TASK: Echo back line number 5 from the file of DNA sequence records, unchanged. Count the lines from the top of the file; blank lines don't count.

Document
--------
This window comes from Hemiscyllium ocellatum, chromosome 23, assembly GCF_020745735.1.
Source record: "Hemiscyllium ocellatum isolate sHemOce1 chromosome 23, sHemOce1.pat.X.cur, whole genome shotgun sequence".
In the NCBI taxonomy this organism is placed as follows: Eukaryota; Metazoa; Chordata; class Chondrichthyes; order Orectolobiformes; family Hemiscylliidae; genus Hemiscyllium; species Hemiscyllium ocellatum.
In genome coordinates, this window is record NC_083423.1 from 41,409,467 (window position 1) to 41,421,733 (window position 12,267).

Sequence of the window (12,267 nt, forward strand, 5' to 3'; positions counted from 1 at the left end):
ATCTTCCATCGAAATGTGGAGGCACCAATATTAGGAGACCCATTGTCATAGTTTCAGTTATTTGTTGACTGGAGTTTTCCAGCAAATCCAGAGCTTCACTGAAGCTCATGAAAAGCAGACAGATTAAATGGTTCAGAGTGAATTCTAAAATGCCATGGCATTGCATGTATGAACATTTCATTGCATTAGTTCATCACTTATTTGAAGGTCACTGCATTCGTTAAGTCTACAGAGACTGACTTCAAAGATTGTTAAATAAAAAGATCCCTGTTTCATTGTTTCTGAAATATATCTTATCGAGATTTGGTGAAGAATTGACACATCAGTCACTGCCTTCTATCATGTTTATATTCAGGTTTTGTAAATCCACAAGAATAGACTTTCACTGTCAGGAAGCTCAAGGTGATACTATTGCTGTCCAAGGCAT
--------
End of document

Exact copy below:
Sequence of the window (12,267 nt, forward strand, 5' to 3'; positions counted from 1 at the left end):